Because guess what?

You're a writer.

And so is this young lady.

BIO
Maureen Tanafon is a seventeen-year-old writer living in New England, where all the monsters come from. She is almost, definitely, practically finished on the first draft of her first complete book, and has many, many more planned out. She is vaguely pleased by referring to herself in the third person. While not writing you can usually find her drawing, renovating her room, or thinking about writing.

14 comments:

Patrina's Pencil said...

Thanks Hope & Maureen... for these powerful words of encouragement. I had a similar experience when I was growing up ... with my mother's negative attitude towards my writing.

Maureen's words caused me to enter into some contemplative thots...I think The Lord has plans to use these words to close a window...and open the door of my life..to a new season of writing.

My granddaughter is writing her first book...and she's only 11. I didn't know that you had this newsletter for young writers, Hope. I'll have to pass that info along.

Blessing and favor to Maureen..yes indeed! She is a WRITER!

Patrina <")>><

Hope Clark said...

Thanks, Patrina. Maureen is on her way, I think.

Elizabeth Seaver said...

So wise. Thank you for sharing her words and for prefacing it with yours. We should take them all to heart.

Dawn said...

Thank you for this post.

I was one of 'those writers' who was discouraged so hurtfully in my teen years that I put down my pens and notebooks for a long time. I let the probably-well-intended words of others try to convince me that I was something other than what I had always known myself to be. It hurt, it made me try to create fake paths for my life. Fortunately, I found my way back. Not without trials and frustrations and feeling like I had to justify myself to the people who thought (and still think) writing is "just a hobby."

I wish a valuable resource like your newsletter for young writers had been available during my elementary school days...I knew I was a writer, I admired the accomplishments of authors whose works I enjoyed reading, but had no idea how they got there or how I could find out so I could do it myself. And once you get discouraged, you're afraid to ask...

Thanks again, and to Maureen: Embrace your power, your gift: You're a writer!

Karen said...

How true! Thanks Maureen for the reminder that we can all inspire or help others when we least expect it merely by using kind and supportive words.

I'm sure your words have helped many people! Keep on writing!

Hope Clark said...

Dawn

Every time I think I don't have enough time to do all the newsletters, and consider canceling WritingKid, I am reminded by people like Maureen that there are kids out there who aren't being helped, who are practically being deterred away from writing. Today it reaches 4500 readers, a lot of them teachers and parents.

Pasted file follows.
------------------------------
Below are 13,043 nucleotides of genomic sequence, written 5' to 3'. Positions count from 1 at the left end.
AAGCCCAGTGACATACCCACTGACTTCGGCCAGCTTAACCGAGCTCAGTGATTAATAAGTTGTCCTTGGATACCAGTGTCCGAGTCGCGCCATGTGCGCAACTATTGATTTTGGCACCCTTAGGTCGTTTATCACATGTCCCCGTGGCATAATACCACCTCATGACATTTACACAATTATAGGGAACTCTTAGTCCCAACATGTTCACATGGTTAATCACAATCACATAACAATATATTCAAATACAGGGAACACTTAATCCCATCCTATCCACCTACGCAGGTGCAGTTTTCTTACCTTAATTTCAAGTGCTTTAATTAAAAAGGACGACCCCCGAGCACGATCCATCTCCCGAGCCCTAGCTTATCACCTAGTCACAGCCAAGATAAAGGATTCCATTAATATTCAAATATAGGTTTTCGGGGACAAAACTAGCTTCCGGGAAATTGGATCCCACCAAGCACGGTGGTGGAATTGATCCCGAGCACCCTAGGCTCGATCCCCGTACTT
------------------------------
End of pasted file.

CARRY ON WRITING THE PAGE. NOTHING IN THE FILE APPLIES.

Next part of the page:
Hope Clark said...

Karen

I'll thank Maureen, but I think I'd prefer to tell her that I put her post up earlier than expected and see if she'll answer herself. I think we'd all love that.

Maureen said...

Thanks so much to all of you for your kind words. I know that I've definitely not been hurt as much as many in the area of writing, but encouragement still means the world to me and I really wanted to get the message out there.
Love to all my fellow writers. <3

widdershins said...

WTG, Maureen ... Don't. Ever. Stop. Writing!

Glenda said...

Thank you, Hope, for this inspiring post. I was one who became discouraged for many years about my writing until I had a class with a woman who validated me as a writer. Just an encouraging word can make a world of difference. Sadly, family can hurt the most with their indifference or discouragement. Thanks to Maureen for writing about this subject.

Hope Clark said...

We are small rocks dropped in a pond. Everything we say and do makes a difference as it spreads out and touches the world.

Janet Hartman said...

Family members discouraged me as a teenager. I never even volunteered for the school paper. I pursued a software career and wrote lots of code, memos, and technical documentation.

The creative writing spark survived decades before I fed the fire. Best of luck, Maureen. Never stop fanning your flame.

Bria Burton said...

What a wonderful post, thanks Hope. I'm so glad you shared Maureen's words. I have only just begun to learn how incredibly blessed I've been to have both parents encouraging me to reach for my dreams, whatever they were, from a very young age. This post reminds me, it's a gift that I can pay forward and be an encourager to other writers. Keep it up, Maureen. I can tell you are a writer, and a good one, from this post. Never give up!

France Forever 24/7 said...

It's wonderful that you are inspiring kids to write and providing the support needed for them to feel valued as a writer. Thank you for your inspiring post, as well.